NH: I’ve had a studio since 2008, although not this one I’m in now. I used to have a little basement studio when I was in the band in Shoreditch, then moved down the hall and got a bigger studio. I’ve basically collected a lot of stuff over the years and then I moved house and the studio is here in Muswell Hill. Lots of old guitars and drums. The way the record sounds is how my collection sounds. It’s all from the seventies basically. I haven’t got lots of studio gear, not a whole mass of stuff like other people have, just the guitars and the drums.

LL: Tell me a couple of things you couldn’t live without.

NH: OK, so I’ve got the Hofner bass, the McCartney bass. I think it’s a ’71…and that is so sweet. I get a lot of inspiration from that. Then there’s a Boss Delay Machine DM100. It’s totally awesome. It’s like an eighties delay thing that will make anything sound incredible – guitars, vocals, anything. Just ebay stuff.

LL: Let’s complete the band – is there set of drums and guitar that you can’t live without?

NH: I’ve got one kit in the studio and it’s amazing. It’s a ’78. I was born in ’77 and I have nothing from that year. I have a ’78 Ludwig kit which is awesome – a Vistalite. What about a guitar? I’m giving away all my secrets now…let me think. I’ll go for the Gibson 335.

LL: You’re known for your playing and songwriting but also your producing. Have you always been a producer since the early days of the band?

NH: I’ve done it for a long time but I don’t really call myself a producer. I’m always about the song-writing really. I’ve produced bands and the Kaiser Chiefs’ first ever demos. Our first single me and Peanut produced. I’ve done quite a bit but I would never call myself a producer – it’s definitely third on the list.

LL: So it’s performer, songwriter, then producer?

NH: Yeah. No. Songwriter first! Songwriter, then the rest. That’s where my passion is.

LL: What’s your philosophy when you’re in the studio working on a production with someone? Do you put a lot of yourself into it? How hands on are you?

NH: I’ve got no answer to that. When I produce someone I just see how it goes. I reckon I have a certain number of tricks that I can do and hopefully they’ll work with whatever band it is. I try and swerve from producing bands as it’s so hard work and very little reward. It just doesn’t excite me like songwriting does. Songwriting with bands is good and then I like to let them just take the song and then go and do it with an actual professional producer.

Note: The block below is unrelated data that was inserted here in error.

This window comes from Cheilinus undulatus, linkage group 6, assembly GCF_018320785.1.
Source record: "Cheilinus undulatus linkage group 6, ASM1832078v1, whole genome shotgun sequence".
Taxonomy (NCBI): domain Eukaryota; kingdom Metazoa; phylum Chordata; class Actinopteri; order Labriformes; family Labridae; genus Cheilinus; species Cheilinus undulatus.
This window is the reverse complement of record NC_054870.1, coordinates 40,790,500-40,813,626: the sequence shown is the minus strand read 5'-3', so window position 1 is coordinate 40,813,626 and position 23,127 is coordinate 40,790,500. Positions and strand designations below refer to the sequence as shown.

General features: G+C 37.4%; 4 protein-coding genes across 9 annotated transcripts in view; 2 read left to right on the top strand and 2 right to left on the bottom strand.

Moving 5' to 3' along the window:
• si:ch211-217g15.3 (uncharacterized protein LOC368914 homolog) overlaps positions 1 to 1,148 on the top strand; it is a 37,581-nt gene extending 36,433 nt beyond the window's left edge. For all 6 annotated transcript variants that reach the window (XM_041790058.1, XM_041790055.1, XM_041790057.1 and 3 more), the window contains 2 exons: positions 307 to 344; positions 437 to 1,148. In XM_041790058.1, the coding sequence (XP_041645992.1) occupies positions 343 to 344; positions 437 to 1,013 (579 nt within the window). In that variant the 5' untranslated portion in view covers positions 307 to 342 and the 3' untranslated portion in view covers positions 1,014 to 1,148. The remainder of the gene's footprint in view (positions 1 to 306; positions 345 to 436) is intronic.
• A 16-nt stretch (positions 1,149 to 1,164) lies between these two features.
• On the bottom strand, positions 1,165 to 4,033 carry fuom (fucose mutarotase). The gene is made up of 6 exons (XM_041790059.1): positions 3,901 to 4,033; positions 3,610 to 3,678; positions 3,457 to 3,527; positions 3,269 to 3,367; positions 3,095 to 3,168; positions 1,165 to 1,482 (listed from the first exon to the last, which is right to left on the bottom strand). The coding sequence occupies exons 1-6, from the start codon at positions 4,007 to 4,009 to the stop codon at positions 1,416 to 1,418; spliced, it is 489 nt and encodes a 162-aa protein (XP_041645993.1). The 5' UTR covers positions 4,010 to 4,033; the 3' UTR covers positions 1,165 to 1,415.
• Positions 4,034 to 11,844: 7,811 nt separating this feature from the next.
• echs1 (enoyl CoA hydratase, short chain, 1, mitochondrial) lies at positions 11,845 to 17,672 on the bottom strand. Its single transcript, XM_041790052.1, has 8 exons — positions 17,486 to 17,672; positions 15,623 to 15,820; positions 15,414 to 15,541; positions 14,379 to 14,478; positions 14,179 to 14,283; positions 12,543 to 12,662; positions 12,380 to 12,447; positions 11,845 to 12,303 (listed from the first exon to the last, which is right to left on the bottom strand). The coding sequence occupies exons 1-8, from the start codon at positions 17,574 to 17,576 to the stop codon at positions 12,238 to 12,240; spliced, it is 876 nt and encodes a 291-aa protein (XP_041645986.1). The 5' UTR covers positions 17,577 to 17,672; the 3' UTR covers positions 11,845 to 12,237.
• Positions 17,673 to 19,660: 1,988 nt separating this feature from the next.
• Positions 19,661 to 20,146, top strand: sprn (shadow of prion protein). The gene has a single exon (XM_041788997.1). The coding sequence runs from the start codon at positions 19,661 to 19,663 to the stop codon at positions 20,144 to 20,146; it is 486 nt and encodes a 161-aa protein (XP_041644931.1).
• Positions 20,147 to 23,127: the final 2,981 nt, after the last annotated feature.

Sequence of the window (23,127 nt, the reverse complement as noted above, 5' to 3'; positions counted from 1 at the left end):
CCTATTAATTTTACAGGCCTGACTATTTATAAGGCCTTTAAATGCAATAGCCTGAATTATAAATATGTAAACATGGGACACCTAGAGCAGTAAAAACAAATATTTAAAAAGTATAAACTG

LL: If you take two extremes…someone like Steve Albini, who calls himself an engineer and refuses to give bands advice, and then the complete opposite where some producers will say “You need an extra bit in your song here”…which are you closer to?

NH: I’m the latter unfortunately. I’m the busybody who gets in the way! I probably do put too much of myself in there. I don’t think it’s a good thing. It’s too difficult to resist! Whenever I hear something I think “It would be better if…” I do it all the time. “The chorus should come in there…you could do that twice and get rid of that bit.” I think it’s because I’m a songwriter. Someone will send me a demo of their song and I see the potential and I get excited. That’s probably why no-one calls me to produce them.

LL: Do you feel more like a songwriter that records other artists rather than a producer?

NH: A lot of the productions I’ve done were by default. With Ratboy it was a co-production really. We recorded a lot of the stuff as we wrote the song. 75% was done on the day. To me production is a means to an end. I’m more about the song.

LL: Is there anyone you’re looking forward to working with this year?

NH: I used to have a full diary of people to work with but since I started doing the album I’ve not booked anyone. This year I’m gonna be an artist, that’s my thing this year. I go in five year cycles so I’ll probably end up hating it in a couple of years! Being a professional songwriter is about as stable as…something that’s very unstable….a pencil on a football.